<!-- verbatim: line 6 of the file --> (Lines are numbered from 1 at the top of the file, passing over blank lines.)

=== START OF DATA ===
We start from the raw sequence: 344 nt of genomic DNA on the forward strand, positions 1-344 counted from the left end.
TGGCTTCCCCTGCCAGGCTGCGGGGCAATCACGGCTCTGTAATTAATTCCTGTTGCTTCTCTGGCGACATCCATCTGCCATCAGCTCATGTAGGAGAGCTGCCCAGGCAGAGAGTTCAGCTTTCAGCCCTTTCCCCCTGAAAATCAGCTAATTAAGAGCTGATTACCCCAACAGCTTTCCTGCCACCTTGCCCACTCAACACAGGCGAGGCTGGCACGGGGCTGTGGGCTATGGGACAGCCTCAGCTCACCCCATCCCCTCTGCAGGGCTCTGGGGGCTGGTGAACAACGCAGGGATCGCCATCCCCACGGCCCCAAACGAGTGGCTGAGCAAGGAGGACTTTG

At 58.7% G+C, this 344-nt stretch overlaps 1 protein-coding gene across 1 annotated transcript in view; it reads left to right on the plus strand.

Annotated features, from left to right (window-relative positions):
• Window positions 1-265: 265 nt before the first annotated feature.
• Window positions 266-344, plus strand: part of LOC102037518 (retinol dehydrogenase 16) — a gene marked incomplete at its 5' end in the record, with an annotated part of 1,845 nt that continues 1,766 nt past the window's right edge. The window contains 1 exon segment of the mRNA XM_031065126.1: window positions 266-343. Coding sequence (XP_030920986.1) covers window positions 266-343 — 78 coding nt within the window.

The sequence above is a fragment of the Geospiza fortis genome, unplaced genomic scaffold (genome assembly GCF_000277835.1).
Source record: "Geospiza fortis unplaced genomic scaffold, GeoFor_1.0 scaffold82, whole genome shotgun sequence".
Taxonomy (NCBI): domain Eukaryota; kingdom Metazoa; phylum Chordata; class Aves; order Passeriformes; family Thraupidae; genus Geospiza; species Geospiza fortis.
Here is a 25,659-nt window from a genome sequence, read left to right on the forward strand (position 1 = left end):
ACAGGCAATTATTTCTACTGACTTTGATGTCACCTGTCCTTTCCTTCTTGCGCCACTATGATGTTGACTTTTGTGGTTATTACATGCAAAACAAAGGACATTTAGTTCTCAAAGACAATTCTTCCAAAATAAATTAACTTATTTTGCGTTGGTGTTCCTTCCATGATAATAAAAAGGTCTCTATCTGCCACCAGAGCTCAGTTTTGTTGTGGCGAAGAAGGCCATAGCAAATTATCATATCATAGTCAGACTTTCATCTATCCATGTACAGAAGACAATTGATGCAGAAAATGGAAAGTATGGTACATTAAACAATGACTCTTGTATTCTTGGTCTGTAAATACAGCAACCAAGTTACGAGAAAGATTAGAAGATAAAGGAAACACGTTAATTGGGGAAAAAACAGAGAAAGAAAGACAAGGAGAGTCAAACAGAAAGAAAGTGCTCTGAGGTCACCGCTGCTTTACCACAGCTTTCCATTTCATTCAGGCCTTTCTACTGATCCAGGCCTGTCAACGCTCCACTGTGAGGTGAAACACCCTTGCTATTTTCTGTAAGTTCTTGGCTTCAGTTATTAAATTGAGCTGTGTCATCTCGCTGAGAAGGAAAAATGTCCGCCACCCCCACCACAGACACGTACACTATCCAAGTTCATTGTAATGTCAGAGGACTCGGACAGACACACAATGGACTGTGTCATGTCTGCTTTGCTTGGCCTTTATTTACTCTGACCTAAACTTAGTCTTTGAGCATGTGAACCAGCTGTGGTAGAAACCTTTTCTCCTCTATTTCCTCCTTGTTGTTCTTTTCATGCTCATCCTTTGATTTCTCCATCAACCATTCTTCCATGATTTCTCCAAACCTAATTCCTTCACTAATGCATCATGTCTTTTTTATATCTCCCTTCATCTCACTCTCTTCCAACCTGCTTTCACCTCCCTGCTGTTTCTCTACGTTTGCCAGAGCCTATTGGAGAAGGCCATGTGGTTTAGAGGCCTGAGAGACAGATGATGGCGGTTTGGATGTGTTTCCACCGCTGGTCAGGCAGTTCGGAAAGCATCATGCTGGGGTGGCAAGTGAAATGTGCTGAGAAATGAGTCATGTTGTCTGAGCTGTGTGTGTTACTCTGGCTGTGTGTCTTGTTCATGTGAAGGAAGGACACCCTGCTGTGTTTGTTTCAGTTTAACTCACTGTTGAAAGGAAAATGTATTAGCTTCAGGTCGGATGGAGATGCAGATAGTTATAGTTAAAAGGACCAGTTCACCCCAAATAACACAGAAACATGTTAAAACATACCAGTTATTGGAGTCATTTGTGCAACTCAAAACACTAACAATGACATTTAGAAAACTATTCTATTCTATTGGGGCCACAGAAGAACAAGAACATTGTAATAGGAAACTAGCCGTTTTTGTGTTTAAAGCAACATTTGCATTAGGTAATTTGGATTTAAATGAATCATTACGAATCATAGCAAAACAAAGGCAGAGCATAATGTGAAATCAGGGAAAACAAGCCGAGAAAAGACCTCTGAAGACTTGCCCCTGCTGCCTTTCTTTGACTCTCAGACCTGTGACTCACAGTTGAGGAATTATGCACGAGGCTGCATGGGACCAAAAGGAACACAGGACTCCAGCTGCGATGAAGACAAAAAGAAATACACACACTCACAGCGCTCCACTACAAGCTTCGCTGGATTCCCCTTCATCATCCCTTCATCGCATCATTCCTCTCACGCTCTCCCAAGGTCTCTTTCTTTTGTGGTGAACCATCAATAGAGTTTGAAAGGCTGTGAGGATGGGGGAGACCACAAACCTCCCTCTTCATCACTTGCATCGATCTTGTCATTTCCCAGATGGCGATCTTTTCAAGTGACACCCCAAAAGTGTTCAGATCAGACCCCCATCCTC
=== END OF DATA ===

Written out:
• Window positions 266-344, plus strand: part of LOC102037518 (retinol dehydrogenase 16) — a gene marked incomplete at its 5' end in the record, with an annotated part of 1,845 nt that continues 1,766 nt past the window's right edge. The window contains 1 exon segment of the mRNA XM_031065126.1: window positions 266-343. Coding sequence (XP_030920986.1) covers window positions 266-343 — 78 coding nt within the window.